Findings

Many factors may affect maternal and infant health during and after pregnancy. Potentially modifiable factors with an evidence base to support intervention include improving diet, and the avoidance of smoking, alcohol and illicit drugs. Good clinical management of underlying illness is also important, along with attempts to engage women in improving health prior to conception and postnatally rather than once pregnancy is established.

Research limitations/implications

The evidence base for interventions on some potentially modifiable risk factors is incomplete. There is good evidence of benefit from some health behaviours such as smoking cessation and uptake of breastfeeding and accumulating evidence of the benefit of some models of maternity care.

Practical implications

Good maternal health during and after pregnancy plays a key role in giving the child a better start in life. Improved health behaviours are vital but often these are heavily dependent on social context and hence working to tackle social inequality and provide maternity care tailored to individual need is likely to be just as important as trying to directly alter behaviour.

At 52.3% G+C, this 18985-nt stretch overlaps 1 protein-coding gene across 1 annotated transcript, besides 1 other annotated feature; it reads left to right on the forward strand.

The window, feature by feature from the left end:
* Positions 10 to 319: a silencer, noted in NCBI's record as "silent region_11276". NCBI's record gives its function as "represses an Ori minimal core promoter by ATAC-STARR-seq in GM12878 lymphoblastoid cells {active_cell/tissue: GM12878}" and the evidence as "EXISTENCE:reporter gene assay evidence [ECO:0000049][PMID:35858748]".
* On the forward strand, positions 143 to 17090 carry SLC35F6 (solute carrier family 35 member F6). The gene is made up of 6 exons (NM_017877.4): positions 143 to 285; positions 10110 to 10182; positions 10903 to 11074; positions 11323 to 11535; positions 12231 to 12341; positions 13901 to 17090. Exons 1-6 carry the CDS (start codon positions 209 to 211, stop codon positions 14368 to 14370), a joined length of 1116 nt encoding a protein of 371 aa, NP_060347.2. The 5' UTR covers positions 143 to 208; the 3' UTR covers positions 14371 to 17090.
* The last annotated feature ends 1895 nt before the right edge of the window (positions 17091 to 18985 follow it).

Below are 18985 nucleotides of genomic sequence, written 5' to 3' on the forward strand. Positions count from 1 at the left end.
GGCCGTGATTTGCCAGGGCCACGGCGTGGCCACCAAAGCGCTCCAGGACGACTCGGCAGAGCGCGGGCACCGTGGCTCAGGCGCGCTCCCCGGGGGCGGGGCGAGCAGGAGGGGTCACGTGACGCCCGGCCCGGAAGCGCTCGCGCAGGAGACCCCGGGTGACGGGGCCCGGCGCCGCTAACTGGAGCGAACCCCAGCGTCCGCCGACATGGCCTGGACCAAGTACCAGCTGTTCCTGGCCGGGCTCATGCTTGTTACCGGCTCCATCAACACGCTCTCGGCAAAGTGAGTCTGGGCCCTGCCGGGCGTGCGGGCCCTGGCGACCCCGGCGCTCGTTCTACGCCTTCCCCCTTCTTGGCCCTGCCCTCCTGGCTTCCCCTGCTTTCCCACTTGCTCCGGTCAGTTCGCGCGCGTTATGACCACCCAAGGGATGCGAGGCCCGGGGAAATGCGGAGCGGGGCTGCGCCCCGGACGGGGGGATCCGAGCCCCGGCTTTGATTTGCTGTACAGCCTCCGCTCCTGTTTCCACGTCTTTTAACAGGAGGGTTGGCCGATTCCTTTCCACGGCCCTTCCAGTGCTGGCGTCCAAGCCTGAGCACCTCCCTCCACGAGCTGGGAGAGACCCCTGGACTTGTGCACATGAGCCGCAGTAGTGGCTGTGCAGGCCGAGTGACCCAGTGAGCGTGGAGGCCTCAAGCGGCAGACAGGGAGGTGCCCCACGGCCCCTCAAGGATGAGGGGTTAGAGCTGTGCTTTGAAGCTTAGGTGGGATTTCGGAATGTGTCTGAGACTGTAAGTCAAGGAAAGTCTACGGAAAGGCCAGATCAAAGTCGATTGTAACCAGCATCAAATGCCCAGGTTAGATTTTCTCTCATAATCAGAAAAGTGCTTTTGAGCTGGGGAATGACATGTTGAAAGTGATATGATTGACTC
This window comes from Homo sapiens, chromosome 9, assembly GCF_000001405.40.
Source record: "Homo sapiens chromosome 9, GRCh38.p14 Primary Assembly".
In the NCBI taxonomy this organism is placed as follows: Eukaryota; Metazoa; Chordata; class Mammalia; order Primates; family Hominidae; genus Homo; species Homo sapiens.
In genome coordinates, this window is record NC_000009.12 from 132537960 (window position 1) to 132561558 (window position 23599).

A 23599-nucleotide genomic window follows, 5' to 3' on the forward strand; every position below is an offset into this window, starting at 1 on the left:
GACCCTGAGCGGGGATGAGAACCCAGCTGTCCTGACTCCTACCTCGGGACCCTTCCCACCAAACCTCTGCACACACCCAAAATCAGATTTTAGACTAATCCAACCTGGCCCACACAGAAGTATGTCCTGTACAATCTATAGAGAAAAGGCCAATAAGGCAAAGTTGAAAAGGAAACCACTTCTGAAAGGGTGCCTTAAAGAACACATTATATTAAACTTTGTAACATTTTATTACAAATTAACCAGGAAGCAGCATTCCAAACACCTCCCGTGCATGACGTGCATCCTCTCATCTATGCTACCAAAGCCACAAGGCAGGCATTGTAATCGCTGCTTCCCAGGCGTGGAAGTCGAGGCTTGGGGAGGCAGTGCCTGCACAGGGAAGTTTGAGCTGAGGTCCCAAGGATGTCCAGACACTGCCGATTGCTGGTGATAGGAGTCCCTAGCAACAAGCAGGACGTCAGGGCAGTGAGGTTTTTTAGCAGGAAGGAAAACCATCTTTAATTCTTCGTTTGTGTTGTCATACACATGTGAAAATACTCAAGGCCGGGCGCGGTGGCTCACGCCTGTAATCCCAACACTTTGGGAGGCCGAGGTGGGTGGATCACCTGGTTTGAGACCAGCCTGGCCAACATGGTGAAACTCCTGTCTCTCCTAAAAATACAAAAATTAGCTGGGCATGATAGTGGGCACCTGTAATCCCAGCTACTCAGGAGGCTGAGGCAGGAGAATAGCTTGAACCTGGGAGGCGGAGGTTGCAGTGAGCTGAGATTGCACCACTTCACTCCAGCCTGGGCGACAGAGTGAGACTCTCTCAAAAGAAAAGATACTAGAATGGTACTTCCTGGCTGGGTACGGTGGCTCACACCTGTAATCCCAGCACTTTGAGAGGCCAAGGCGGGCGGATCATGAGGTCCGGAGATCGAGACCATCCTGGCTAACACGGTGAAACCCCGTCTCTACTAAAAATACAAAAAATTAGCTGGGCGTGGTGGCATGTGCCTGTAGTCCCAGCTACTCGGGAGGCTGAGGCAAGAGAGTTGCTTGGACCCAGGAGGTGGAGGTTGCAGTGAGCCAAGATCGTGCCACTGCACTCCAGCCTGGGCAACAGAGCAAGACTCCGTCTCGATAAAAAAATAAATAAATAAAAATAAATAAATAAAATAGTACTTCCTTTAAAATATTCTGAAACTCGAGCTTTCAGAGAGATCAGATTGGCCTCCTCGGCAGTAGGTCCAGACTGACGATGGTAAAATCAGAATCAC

Originality/value

Pregnancy and the postnatal period present an opportunity to improve maternal health and have a positive effect on future child health. Greater investment is required in this antenatal period of life.

Details

Journal of Children's Services, vol. 9 no. 2
Type: Research Article
ISSN: 1746-6660

Keywords

Open Access
Article
Publication date: 3 June 2019

Celine S.M. Cheng and Amanda P.Y. Lau

The purpose of this paper is to review cases about complaints of abortuses handling in Hong Kong, and to further propose policy recommendations to help comfort parents…

Abstract

Purpose

The purpose of this paper is to review cases about complaints of abortuses handling in Hong Kong, and to further propose policy recommendations to help comfort parents with respect and dignity toward abortuses.

Design/methodology/approach

There is a systematic review of articles/newspapers related to the practice and regulation of abortuses handling in Hong Kong and overseas countries. Also, point of views among stakeholders are selected from: newspapers, patients’ groups, Hong Kong SAR Government’s websites, radio programmes’ interviews, related organizations’ websites, blogs from legislative councilors and lawyers.